At an exclusive boys' school, a new gym teacher is drawn into a feud between two older instructors, and he discovers that everything at the school is not quite as staid, tranquil and harmless as it seems.
A New York City narcotics detective reluctantly agrees to cooperate with a special commission investigating police corruption. However, he soon discovers that he's in over his head, and nobody can be trusted.
Taken from the book by John le Carre, George Smiley rallies to the aid of his former intelligence colleague, Ailsa Brimley, to investigate a mysterious letter from a junion master's wife at... See full summary »
This is the story of Magnus Pym, from his childhood to the end of his career in middle age. As a young man, there is little doubt that his father Rick was the most influential character in ... See full summary »
Called out of retirement to settle the affairs of a friend, Smiley finds his old organization, the Circus, so overwhelmed by political considerations that it doesn't want to know what ... See full summary »
After Charles Dobbs, a security officer, has a friendly chat with Samuel Fennan from the Foreign Office, the man commits suicide. An anonymous typed letter had been received accusing Fennan of being a Communist during his days at Oxford and their chat while walking in the park was quite amiable. Senior officials want the whole thing swept under the rug and are pleased to leave it as a suicide. Dobbs isn't at all sure as there are a number of anomalies that simply can't be explained away. Dobbs is also having trouble at home with his errant wife, whom he very much loves, having frequent affairs. He's also pleased to see an old friend, Dieter Frey, who he recruited after the war. With the assistance of a colleague and a retired policeman, Dobbs tries to piece together just who is the spy and who in fact assassinated Fennan. Written by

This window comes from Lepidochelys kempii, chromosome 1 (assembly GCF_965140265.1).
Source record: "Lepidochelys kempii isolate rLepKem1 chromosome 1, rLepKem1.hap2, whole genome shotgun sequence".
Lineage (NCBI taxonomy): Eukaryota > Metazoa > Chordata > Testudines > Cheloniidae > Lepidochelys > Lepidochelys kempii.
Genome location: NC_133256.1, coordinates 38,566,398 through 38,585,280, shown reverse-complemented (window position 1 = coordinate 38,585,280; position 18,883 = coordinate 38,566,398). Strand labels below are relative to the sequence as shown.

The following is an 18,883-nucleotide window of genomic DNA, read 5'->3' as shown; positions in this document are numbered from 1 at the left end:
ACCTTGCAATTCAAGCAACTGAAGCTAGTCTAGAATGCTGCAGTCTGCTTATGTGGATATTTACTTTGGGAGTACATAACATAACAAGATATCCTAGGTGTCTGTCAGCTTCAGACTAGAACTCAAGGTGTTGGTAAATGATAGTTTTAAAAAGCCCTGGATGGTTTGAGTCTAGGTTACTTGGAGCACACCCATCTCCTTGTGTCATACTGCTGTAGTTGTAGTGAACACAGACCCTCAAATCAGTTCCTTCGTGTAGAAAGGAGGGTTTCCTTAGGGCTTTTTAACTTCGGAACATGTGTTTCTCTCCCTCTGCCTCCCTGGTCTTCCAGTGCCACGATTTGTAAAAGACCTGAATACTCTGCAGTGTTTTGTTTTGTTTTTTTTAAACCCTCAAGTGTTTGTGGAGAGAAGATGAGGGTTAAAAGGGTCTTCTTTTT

This movie was made and released about five years after its source novel ('Call for the Dead') by John le Carré was first published in 1961. See more »
How can you be so aggressive about your job and so gentle about me?
I've always thought that... being aggressive was the way to... keep my job and being gentle was the way to keep you,
[after a reflective pause]
Well, I've lost my job, haven't I?
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This enjoyable film captures the spirit of Le Carré's first novel very well. Lumet and Young's "preflashing" technique and their cinematic sensibilities fill the screen with the proper gloomy Sixties British atmosphere--in the weather, in the exterior scenes, in the sets, and in the characters' emotions and interactions. Mason is outstanding as George Smiley (inexplicably renamed Charles Dobbs), portraying with fine nuance both Smiley's wounded, bewildered angst and his gift for tradecraft. A treat for fans of Le Carré and of the genre.
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